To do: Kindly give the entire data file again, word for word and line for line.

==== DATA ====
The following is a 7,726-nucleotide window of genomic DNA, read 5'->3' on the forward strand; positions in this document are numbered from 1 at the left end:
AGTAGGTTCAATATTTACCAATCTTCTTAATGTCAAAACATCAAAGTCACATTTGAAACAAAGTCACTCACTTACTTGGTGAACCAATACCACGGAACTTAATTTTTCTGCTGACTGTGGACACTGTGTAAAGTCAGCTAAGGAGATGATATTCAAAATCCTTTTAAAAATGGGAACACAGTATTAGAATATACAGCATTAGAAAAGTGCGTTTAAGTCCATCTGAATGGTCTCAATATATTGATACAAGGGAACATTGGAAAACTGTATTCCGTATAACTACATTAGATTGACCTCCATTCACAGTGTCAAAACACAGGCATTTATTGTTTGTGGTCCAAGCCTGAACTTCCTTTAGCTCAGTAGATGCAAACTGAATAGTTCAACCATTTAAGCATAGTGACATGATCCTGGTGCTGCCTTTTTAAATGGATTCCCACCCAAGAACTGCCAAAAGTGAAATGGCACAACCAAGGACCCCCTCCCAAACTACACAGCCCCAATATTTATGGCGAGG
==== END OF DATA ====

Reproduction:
The following is a 7,726-nucleotide window of genomic DNA, read 5'->3' on the forward strand; positions in this document are numbered from 1 at the left end:
AGTAGGTTCAATATTTACCAATCTTCTTAATGTCAAAACATCAAAGTCACATTTGAAACAAAGTCACTCACTTACTTGGTGAACCAATACCACGGAACTTAATTTTTCTGCTGACTGTGGACACTGTGTAAAGTCAGCTAAGGAGATGATATTCAAAATCCTTTTAAAAATGGGAACACAGTATTAGAATATACAGCATTAGAAAAGTGCGTTTAAGTCCATCTGAATGGTCTCAATATATTGATACAAGGGAACATTGGAAAACTGTATTCCGTATAACTACATTAGATTGACCTCCATTCACAGTGTCAAAACACAGGCATTTATTGTTTGTGGTCCAAGCCTGAACTTCCTTTAGCTCAGTAGATGCAAACTGAATAGTTCAACCATTTAAGCATAGTGACATGATCCTGGTGCTGCCTTTTTAAATGGATTCCCACCCAAGAACTGCCAAAAGTGAAATGGCACAACCAAGGACCCCCTCCCAAACTACACAGCCCCAATATTTATGGCGAGG